If your converter doesn't support these features, you can get a separate Battery Minder that does that for around $30 to $150 BatteryMINDer 2012-OBD2 : 12Volt 2 Amp (12V 2A) Charger/Maintainer/Desulfator W/ OBD2 Connector (World Wide Usage) - VDC Electronics But you could also replace your converter with a newer one for around $150.00, depending on how much amperage you want, and get a manual boost control for rapid recharge when running a generator in the process.

In short, if you have a good converter...leave it plugged in as it is smarter than we are, will overcome any parasitic loads and apply desulfation pulses each and every day.
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Old 01-27-2016, 01:28 PM   #32
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I have a solar panel that can keep the batteries charged but I still like the idea of being able to disconnect the bats completely when not in use. I'm upgrading the disconnect switch soon because there are others I like much better than what came with the trailer that will allow multiple banks and have a positive feel about switching.

I like to fully charge the bats, disconnect them, then every month or so plug it in and let it charge for just a few hours to top off. I like this way because there is little time usage on the converter, little water loss, no parasitic losses or elec cords happening 24x7. A few days before heading out I plug in.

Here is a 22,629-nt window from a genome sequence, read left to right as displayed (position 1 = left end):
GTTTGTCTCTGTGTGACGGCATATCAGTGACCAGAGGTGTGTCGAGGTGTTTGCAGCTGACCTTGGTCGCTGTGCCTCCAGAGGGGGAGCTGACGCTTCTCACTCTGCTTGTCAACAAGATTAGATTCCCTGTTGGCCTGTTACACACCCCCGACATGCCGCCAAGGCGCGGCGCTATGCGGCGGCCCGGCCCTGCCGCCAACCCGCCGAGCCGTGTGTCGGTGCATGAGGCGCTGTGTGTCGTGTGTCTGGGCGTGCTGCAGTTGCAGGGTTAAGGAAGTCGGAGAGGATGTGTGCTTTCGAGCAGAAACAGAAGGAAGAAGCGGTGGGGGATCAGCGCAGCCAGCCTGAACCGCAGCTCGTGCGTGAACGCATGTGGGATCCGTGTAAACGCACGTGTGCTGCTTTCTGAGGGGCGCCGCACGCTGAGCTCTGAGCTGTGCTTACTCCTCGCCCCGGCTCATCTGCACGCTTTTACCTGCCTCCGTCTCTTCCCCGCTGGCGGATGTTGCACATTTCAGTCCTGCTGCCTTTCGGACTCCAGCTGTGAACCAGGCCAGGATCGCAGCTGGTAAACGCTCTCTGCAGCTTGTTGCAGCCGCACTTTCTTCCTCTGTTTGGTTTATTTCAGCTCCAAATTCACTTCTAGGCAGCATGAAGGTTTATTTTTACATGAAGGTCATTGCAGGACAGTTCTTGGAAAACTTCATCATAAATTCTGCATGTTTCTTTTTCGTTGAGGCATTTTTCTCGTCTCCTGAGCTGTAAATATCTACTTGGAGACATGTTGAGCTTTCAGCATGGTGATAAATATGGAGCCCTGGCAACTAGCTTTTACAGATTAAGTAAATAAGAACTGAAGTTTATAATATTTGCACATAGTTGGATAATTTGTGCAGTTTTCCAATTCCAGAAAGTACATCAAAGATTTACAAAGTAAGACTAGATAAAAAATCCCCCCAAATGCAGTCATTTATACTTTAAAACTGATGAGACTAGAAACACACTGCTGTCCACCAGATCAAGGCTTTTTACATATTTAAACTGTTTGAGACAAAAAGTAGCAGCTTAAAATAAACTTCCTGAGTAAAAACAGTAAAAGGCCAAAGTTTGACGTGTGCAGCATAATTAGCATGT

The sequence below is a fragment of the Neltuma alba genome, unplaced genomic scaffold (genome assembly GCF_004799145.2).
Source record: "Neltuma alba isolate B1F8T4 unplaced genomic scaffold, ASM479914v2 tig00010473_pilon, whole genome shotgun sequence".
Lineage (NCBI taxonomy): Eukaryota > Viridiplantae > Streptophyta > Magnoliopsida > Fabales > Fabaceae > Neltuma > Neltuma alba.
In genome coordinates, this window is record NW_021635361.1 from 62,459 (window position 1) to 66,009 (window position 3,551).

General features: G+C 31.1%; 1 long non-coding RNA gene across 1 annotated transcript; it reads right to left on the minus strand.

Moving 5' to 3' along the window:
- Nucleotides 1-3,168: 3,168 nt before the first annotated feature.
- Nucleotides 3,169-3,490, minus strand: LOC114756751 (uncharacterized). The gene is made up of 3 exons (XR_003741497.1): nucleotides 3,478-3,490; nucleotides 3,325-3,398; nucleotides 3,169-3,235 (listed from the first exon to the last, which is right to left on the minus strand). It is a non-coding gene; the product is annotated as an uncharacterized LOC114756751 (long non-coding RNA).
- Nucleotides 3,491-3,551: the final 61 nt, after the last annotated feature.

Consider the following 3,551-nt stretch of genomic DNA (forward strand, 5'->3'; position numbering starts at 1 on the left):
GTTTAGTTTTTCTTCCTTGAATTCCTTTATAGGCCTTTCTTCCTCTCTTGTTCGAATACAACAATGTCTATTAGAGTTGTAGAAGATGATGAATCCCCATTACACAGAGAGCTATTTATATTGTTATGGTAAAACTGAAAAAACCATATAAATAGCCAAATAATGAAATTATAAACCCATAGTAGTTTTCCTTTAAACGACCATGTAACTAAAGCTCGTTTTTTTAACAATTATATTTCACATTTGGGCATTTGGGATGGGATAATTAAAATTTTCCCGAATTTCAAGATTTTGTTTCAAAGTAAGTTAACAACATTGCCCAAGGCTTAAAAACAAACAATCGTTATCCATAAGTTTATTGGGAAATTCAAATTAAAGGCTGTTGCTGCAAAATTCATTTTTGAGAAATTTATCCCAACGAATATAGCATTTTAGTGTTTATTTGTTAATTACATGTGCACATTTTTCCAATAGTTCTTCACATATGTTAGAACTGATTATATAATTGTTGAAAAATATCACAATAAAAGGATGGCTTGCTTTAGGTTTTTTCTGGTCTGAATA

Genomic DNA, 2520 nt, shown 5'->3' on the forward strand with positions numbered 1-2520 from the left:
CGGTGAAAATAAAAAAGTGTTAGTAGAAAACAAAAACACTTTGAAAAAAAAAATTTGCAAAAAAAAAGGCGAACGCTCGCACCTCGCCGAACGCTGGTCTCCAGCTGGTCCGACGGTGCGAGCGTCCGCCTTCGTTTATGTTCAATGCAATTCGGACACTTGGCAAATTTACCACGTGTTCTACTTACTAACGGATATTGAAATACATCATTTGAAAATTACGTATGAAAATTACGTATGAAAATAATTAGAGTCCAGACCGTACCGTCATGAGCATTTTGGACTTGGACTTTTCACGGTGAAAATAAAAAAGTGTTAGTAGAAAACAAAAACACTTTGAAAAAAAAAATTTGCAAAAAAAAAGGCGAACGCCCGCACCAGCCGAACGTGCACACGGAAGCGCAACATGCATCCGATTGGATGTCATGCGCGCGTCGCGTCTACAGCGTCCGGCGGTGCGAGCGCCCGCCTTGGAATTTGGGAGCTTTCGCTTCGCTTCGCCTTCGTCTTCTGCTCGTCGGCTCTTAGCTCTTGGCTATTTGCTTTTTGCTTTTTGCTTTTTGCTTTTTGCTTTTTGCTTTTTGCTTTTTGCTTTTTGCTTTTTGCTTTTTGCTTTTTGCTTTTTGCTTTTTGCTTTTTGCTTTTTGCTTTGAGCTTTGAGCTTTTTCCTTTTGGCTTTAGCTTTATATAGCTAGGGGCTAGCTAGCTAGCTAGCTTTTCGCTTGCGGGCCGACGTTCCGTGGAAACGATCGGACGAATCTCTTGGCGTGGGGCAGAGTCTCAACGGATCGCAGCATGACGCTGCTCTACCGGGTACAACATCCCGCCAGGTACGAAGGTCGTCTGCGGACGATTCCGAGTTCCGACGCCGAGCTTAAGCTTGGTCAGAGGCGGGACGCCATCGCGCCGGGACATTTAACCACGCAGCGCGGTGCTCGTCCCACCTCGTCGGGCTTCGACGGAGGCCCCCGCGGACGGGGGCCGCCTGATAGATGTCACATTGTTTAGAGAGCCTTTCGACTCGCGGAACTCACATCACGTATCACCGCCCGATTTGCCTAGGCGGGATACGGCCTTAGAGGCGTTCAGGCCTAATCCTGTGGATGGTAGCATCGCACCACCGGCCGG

I don't live in cold country so I just leave the bats installed. This way appears to work just fine but I'd like to know what's recommended from converter and battery manufacturers.

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Old 01-27-2016, 02:35 PM   #33
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I am sitting in my recliner in Florida, 68 degrees and showers, looking at my disconnect switch down the hall. It is ON, and has been almost every day since new. This TT comes to Florida in November/December, goes in any number of roundabout routes back to Kentucky in April/May, staying plugged in all the time. If we are not on the road it is in the barn, plugged in. Like bob caldwell, I have never added water to a single cell in almost 3 years. I just checked it last Friday while replacing my propane regulator and all is well.